Sunday, 20 November 2011

Off topic: recipe share

Murillo Hotpot

This is based on a combination of a variety of recipes for Lancashire hotpot. According to my students’ favourite information source, Wikipedia, Lancashire hotpot is “a dish made traditionally from lamb or mutton and onion, topped with sliced potatoes, left to bake in the oven all day in a heavy pot and on a low heat. Originating in the days of heavy industrialisation in Lancashire in the North West of England, it requires a minimum of effort to prepare. It is sometimes served at parties in England, because it is easy to prepare for a large number of people and is relatively inexpensive.”

Well, I’d like to argue on two points . One, it took a fair bit of effort to prepare, seeing as how we Canadians don’t have a variety of fresh, let alone frozen, lamb or mutton to choose from, and so it was quite the task to prepare the meat. I had a 1.5 kg frozen shoulder roast, which I thawed, trimmed the excess fat from, then cubed. If I can’t find lamb or mutton stew meat next time, I may have to get creative -  either make meatballs from ground lamb or use chops and perhaps just pop them in whole, then eat them off the bone when it’s finished cooking. The second point, which is related, is regarding the cost. In the UK (at least where we stayed in Wales a few summers ago), lamb costs about half the price that we pay here, even with the exchange rate. I paid just under $30 for my roast at the local grocery store. However I love lamb, and don’t eat it very often, so it was worth it in my opinion. You could probably also use beef or even deer or moose (hmmm. And add mushrooms....) Also, despite the poor quality of the meat (I tasted it after the panfry stage and was sure the whole casserole would be a write-off), the slow cooking process made it melt-in-the-mouth tender, rather than the chewy mess it was at first.


-about 1kg of lamb or mutton (after it has been trimmed of excess fat) cut into small cubes

-1 large carrot, 1 large rib celery, 1 large parsnip, ½ large Swede (or 1 small turnip), prepped and diced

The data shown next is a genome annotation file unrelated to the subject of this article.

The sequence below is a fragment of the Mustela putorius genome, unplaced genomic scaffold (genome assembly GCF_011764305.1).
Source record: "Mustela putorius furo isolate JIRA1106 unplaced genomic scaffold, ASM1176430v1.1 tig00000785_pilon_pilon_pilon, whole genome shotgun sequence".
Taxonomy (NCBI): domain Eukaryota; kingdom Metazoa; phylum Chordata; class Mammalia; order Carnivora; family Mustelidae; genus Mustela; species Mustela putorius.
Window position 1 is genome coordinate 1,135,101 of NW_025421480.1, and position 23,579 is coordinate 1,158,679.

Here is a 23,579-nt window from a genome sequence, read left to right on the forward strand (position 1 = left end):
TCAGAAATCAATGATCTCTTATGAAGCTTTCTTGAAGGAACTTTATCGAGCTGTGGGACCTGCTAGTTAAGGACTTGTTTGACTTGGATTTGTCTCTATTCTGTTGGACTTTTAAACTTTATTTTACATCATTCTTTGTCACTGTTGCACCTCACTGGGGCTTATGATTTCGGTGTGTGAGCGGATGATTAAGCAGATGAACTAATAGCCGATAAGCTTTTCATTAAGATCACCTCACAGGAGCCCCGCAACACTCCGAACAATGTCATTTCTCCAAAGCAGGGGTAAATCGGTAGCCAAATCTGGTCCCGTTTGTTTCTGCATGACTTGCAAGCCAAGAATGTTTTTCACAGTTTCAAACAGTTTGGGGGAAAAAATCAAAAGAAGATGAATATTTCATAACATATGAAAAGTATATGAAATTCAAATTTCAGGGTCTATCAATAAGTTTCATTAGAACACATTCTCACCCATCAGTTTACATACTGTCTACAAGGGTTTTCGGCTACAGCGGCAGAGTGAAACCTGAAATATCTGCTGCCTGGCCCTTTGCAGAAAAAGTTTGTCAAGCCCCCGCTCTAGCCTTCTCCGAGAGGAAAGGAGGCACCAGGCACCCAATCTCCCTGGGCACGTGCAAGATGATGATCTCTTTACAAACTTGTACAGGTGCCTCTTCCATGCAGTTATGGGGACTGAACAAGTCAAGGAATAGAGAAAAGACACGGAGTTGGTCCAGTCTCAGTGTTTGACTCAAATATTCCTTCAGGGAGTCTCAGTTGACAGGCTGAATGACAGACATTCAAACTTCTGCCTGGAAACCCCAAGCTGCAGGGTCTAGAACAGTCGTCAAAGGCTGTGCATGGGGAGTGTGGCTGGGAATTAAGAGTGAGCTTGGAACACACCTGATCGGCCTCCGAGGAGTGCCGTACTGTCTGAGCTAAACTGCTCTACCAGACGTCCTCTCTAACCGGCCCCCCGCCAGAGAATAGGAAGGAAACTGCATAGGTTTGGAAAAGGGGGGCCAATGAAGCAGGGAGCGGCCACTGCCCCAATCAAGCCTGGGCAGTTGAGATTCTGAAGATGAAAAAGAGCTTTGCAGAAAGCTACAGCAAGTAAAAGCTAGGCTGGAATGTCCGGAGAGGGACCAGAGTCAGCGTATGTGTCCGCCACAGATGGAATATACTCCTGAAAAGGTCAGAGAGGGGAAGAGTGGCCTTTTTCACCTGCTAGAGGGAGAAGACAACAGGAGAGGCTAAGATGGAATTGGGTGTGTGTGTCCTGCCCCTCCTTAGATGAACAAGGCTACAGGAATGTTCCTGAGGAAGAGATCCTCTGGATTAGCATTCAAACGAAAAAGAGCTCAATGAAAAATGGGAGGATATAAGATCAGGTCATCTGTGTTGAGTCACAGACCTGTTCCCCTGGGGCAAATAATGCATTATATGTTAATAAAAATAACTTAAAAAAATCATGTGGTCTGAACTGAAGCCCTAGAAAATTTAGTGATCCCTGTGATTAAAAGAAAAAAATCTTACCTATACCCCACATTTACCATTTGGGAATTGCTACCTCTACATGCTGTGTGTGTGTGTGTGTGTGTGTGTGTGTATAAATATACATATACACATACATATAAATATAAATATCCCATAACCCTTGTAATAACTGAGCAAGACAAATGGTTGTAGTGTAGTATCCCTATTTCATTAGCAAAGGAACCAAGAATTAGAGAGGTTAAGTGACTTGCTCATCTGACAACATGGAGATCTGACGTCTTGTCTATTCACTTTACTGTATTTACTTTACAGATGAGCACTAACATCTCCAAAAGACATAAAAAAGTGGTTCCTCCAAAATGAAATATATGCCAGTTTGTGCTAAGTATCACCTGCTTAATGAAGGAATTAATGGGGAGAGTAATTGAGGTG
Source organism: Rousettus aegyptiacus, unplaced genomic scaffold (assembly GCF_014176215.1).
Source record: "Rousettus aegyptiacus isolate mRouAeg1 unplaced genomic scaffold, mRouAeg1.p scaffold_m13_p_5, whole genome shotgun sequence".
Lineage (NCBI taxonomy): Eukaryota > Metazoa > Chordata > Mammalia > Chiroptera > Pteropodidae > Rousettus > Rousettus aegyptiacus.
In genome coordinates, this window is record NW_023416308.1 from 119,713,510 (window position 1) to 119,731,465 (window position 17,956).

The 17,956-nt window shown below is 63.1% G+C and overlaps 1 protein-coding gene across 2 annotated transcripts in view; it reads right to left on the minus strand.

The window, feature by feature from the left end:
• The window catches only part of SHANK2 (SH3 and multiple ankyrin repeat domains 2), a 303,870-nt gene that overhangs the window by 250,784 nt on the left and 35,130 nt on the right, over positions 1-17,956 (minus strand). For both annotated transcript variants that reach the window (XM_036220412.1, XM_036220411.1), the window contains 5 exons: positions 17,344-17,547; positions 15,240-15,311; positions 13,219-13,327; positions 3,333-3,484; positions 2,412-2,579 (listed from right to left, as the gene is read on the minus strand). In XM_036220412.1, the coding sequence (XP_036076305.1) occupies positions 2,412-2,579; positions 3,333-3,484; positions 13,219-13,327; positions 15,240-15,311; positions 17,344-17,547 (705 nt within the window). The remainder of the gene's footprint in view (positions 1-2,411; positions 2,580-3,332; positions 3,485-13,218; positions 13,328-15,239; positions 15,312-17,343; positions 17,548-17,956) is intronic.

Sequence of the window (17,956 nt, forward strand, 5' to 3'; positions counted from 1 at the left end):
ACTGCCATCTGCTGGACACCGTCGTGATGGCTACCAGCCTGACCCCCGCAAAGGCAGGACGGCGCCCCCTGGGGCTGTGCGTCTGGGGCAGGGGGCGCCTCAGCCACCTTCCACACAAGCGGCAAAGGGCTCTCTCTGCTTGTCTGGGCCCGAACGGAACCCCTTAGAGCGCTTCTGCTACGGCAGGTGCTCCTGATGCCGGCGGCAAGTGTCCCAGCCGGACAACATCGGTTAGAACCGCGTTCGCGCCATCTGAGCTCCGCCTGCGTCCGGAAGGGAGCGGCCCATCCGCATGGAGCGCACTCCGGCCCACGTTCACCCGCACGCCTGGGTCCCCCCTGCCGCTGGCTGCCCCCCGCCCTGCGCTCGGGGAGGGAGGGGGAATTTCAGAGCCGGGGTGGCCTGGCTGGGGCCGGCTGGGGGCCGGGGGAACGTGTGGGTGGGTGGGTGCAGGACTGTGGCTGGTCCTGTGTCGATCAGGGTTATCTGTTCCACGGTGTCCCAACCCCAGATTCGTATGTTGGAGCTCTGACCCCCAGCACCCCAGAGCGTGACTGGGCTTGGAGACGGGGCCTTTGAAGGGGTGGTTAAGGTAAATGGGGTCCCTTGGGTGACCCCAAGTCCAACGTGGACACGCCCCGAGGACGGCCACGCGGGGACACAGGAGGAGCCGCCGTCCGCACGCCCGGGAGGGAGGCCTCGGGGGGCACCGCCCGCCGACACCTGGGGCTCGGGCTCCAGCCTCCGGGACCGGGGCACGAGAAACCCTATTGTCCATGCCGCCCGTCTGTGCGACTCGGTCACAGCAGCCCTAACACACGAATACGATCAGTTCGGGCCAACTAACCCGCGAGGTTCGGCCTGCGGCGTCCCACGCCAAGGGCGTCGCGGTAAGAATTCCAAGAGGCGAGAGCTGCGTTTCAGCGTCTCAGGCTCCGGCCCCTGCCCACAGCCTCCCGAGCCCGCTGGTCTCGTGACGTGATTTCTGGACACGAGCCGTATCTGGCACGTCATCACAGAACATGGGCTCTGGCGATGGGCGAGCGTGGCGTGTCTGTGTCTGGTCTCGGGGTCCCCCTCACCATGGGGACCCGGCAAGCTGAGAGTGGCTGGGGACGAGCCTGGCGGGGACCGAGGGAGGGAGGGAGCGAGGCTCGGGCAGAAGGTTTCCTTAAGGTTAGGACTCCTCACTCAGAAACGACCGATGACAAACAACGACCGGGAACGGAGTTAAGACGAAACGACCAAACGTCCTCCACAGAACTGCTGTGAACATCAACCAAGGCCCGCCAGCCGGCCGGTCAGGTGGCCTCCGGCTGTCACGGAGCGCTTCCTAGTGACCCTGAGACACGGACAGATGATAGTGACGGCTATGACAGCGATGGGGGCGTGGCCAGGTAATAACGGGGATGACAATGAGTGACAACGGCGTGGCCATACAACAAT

-3 onions diced or sliced (I only had ½ onion, so I also added 2 large leeks, white and light green parts only)

-about 2 tbsp flour

-2 dried bay leaves

-2 springs fresh thyme or about ¼ tsp dried

-3 large potatoes, sliced about 1cm thick

-EVOO and butter

-salt and pepper to taste

To save time, and because I have no prep space near the woodstove, I started the recipe on the electric stovetop. I added some extra virgin olive oil to each of my 2 largest frying pans. You could also add some butter for flavour. In one I browned the lamb on medium heat, and in the other I sautéed the veggie mix, again on medium heat. As drippings accumulated in the meat pan, I added them to the veggies. When the veggies were medium-soft, I stirred in the flour to thicken, making sure it was all incorporated.

I added the contents of both pans to my oval KitchenAid enamel-coated cast iron roasting dish, and mixed them together. I returned the pans to the heat and browned one side of the potato slices on medium heat (using both pans allowed me to cook all of the potatoes at once). I didn’t need to add any extra fat to the pans.

Next I added 1 pint (570mL) of hot water mixed with ½ tsp Worcestershire sauce** and stirred it in and seasoned with thyme, sea salt and Watkins black pepper. I threw in the bay leaves in and then layered the potato slices like shingles, browned side up. I added salt and pepper the potatoes and dotted them with butter.

I put the lid on the cooker and popped it on the middle of the stove top for an hour, then took the lid off and moved the cooker over to the corner of the stove where it’s cooler for another hour and a half. I’d had the stove going at a moderate temperature (2 logs, damper 1/3 open) all day and kept it at that temp to cook on. I was able to go outside and shovel the deck and driveway (the clean crisp air and the beautiful night stars made me feel less guilty about procrastinating all day until it was dark), and peek in the window once it awhile to check on the cooker.

I could have easily doubled this recipe and still had it fit in my roasting pan. This is my second time cooking with it, and I love it. I paid $39.99 at Canadian Tire (it’s one of those items that is perpetually on sale) and it is fantastic.

**The liquid took a long time to cook down, I think next time I’ll reduce the water or eliminate it altogether, and then I can reduce the amount of time it cooks without a lid as well. I’d also add a touch more Worcestershire sauce.

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